This morning’s post from Molecule of the Day reminds me to ask “cyanuric acid question.”
With the recent adulterations with melamine of Chinese milk and milk products (like White Rabbit chocolates) and foods with other milk-derived ingredients, we wonder if we will ultimately hear that a compound from fertilizer, cyanuric acid, is part of the mix.
Melamine is a cheap chemical that gives a false positive in typical protein assays; therefore, it can be used to make food appear to contain more protein than it actually does. You’ll often hear of cyanuric acid being referred to as a pool chemical as it helps stabilize chlorine donors in the sun, but it is often used as a nitrogen source in fertilizers. It tends to concentration in wheat gluten and that’s how it may end up together with melamine in some food products.
What is not mentioned too often in the press is that melamine alone is remarkably safe – an FDA report notes that the oral dose required to kill 50% of test rats, or LD50, is 3161 mg/kg body weight – an astronomical dose. Cyanuric acid is even less toxic, with a reported LD50 of 7700 mg/kg. While the LD50 is a single-dose, acute toxicity test, even prolonged daily dosing of either compound is relatively safe with a no-observed-adverse-effect-level (known as NOAEL) of 63 mg/kg daily for 13 weeks in rats.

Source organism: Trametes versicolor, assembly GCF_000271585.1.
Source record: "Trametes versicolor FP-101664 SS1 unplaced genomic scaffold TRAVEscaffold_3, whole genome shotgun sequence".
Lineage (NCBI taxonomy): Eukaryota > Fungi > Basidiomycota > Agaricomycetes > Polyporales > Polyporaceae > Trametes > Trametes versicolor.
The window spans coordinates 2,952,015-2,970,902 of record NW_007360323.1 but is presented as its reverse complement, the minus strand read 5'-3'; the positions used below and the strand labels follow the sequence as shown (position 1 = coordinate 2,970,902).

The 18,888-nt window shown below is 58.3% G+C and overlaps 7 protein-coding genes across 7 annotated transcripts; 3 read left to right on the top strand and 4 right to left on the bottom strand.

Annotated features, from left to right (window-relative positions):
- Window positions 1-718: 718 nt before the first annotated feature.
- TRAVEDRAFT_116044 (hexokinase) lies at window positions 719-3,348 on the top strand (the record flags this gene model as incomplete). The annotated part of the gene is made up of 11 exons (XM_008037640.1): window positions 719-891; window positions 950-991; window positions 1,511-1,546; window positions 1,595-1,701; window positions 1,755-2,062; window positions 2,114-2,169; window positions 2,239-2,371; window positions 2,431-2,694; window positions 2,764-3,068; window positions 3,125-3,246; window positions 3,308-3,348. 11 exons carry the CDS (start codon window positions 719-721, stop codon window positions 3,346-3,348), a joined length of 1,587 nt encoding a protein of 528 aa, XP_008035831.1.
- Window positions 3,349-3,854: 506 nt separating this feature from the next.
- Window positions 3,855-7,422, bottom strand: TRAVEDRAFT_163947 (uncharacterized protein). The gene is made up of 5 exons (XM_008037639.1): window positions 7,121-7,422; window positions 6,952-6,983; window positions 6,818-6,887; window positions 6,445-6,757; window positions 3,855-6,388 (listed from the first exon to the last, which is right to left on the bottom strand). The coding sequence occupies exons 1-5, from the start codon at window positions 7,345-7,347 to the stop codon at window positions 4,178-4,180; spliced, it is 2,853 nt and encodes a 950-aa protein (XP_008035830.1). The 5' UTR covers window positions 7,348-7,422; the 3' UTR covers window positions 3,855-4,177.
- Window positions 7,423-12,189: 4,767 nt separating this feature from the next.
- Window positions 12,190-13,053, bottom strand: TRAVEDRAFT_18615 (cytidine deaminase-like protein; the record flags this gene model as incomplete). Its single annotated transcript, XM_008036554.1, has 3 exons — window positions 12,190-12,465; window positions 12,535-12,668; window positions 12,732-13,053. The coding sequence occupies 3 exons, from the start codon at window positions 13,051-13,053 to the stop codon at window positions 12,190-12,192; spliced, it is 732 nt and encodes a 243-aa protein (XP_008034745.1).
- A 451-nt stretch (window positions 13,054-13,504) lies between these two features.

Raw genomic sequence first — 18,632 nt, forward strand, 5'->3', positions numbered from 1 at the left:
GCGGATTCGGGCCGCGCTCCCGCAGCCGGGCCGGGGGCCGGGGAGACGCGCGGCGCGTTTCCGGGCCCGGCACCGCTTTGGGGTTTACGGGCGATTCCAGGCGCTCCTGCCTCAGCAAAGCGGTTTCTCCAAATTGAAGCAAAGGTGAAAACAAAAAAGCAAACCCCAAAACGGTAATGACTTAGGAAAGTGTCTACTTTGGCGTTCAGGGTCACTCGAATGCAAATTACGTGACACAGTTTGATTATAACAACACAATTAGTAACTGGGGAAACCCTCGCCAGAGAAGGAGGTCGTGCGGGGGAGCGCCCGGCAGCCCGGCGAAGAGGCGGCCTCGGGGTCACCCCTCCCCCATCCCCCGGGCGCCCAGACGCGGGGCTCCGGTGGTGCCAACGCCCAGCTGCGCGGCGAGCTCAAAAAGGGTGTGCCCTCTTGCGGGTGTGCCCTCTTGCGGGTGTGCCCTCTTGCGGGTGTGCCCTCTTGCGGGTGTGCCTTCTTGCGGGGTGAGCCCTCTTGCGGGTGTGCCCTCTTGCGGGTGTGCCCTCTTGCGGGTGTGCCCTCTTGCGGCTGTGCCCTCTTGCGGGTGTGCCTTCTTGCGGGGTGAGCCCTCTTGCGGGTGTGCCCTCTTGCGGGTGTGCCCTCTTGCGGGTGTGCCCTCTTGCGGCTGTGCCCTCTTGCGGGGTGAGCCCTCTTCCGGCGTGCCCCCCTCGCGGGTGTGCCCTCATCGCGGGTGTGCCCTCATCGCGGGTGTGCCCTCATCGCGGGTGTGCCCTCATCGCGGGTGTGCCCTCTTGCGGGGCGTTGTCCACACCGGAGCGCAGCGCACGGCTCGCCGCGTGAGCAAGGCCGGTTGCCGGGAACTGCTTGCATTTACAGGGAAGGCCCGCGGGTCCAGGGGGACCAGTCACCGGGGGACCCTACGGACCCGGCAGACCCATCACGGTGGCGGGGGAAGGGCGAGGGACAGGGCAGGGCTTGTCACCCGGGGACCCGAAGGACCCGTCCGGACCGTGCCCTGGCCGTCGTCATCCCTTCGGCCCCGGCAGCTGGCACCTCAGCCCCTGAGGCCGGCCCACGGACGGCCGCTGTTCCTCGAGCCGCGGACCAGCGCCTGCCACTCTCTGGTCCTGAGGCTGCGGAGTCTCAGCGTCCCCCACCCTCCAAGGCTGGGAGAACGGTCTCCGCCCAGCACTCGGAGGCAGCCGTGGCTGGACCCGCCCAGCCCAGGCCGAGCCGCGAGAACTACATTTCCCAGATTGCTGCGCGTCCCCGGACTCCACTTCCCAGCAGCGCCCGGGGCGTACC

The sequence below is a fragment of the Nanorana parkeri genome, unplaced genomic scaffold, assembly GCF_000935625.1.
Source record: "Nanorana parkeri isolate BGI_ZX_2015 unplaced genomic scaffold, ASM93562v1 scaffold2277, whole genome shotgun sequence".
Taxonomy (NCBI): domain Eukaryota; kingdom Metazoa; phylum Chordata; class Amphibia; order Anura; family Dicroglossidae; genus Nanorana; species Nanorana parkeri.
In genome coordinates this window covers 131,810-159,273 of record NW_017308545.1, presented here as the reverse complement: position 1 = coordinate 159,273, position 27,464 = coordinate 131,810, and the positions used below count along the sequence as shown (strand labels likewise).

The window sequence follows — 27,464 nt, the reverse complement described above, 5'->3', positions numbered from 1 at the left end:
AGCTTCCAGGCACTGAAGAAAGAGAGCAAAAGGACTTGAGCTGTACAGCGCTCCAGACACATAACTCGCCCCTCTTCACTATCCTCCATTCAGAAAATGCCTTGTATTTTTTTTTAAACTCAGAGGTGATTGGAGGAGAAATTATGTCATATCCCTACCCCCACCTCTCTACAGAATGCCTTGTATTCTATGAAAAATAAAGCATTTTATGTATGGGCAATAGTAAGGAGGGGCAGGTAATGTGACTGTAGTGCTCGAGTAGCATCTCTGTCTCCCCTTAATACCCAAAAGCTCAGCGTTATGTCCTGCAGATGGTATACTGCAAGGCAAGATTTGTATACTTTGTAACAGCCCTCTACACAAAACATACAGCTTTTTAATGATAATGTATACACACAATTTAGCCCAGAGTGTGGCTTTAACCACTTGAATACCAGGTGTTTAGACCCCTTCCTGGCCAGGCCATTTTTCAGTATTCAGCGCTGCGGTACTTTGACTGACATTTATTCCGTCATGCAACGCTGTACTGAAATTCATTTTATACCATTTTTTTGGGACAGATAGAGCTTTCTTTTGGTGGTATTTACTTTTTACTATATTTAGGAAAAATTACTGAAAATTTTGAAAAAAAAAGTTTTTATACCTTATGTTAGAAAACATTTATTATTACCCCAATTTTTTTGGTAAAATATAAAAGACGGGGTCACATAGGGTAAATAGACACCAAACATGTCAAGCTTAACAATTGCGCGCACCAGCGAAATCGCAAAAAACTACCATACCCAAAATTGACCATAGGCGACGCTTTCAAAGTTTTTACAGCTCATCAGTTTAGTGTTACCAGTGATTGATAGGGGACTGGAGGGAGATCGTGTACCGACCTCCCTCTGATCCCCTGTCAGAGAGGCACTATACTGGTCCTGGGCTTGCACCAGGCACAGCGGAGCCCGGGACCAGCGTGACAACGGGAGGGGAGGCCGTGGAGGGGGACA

So, while you don’t want to ingest either compound unnecessarily, they become much more problematic when combined. Melamine and cyanuric acid polymerize and precipitate out in the kidney, causing renal failure and death. In May 2007, I posted on one of the best journalism stories on the topic, by David Brown at the Washington Post, who wrote on the pet food contamination episodes then.
Molecule of the Day is a great resource for learning more about the chemistry of these compounds, complete with chemical structures – in general, MoTD is a great, quick, content-rich and enjoyable read every single post.
See “Melamine and Cyanuric Acid Chemistry Lesson” for our more detailed discussion of melamine and cyanuric acid.